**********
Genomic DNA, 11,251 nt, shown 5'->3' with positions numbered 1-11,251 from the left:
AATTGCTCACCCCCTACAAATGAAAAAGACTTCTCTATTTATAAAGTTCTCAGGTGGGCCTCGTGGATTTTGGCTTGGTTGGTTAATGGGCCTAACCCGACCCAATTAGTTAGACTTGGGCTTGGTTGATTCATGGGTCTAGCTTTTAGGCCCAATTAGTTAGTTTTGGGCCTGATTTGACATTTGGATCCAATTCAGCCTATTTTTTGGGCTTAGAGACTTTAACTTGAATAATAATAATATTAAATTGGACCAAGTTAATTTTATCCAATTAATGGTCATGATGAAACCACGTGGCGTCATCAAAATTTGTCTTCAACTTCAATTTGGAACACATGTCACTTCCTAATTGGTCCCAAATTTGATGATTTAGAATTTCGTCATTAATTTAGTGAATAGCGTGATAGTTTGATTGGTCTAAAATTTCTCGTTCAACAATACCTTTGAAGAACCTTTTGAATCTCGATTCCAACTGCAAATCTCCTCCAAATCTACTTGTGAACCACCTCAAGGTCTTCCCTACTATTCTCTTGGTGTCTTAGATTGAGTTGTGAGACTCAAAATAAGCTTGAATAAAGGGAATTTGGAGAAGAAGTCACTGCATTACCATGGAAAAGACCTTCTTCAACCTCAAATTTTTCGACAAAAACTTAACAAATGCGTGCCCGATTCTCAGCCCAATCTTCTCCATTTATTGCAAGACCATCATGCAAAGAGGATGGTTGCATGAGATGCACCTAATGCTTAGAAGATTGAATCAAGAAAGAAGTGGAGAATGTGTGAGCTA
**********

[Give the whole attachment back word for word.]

Genomic DNA, 11,251 nt, shown 5'->3' with positions numbered 1-11,251 from the left:
AATTGCTCACCCCCTACAAATGAAAAAGACTTCTCTATTTATAAAGTTCTCAGGTGGGCCTCGTGGATTTTGGCTTGGTTGGTTAATGGGCCTAACCCGACCCAATTAGTTAGACTTGGGCTTGGTTGATTCATGGGTCTAGCTTTTAGGCCCAATTAGTTAGTTTTGGGCCTGATTTGACATTTGGATCCAATTCAGCCTATTTTTTGGGCTTAGAGACTTTAACTTGAATAATAATAATATTAAATTGGACCAAGTTAATTTTATCCAATTAATGGTCATGATGAAACCACGTGGCGTCATCAAAATTTGTCTTCAACTTCAATTTGGAACACATGTCACTTCCTAATTGGTCCCAAATTTGATGATTTAGAATTTCGTCATTAATTTAGTGAATAGCGTGATAGTTTGATTGGTCTAAAATTTCTCGTTCAACAATACCTTTGAAGAACCTTTTGAATCTCGATTCCAACTGCAAATCTCCTCCAAATCTACTTGTGAACCACCTCAAGGTCTTCCCTACTATTCTCTTGGTGTCTTAGATTGAGTTGTGAGACTCAAAATAAGCTTGAATAAAGGGAATTTGGAGAAGAAGTCACTGCATTACCATGGAAAAGACCTTCTTCAACCTCAAATTTTTCGACAAAAACTTAACAAATGCGTGCCCGATTCTCAGCCCAATCTTCTCCATTTATTGCAAGACCATCATGCAAAGAGGATGGTTGCATGAGATGCACCTAATGCTTAGAAGATTGAATCAAGAAAGAAGTGGAGAATGTGTGAGCTA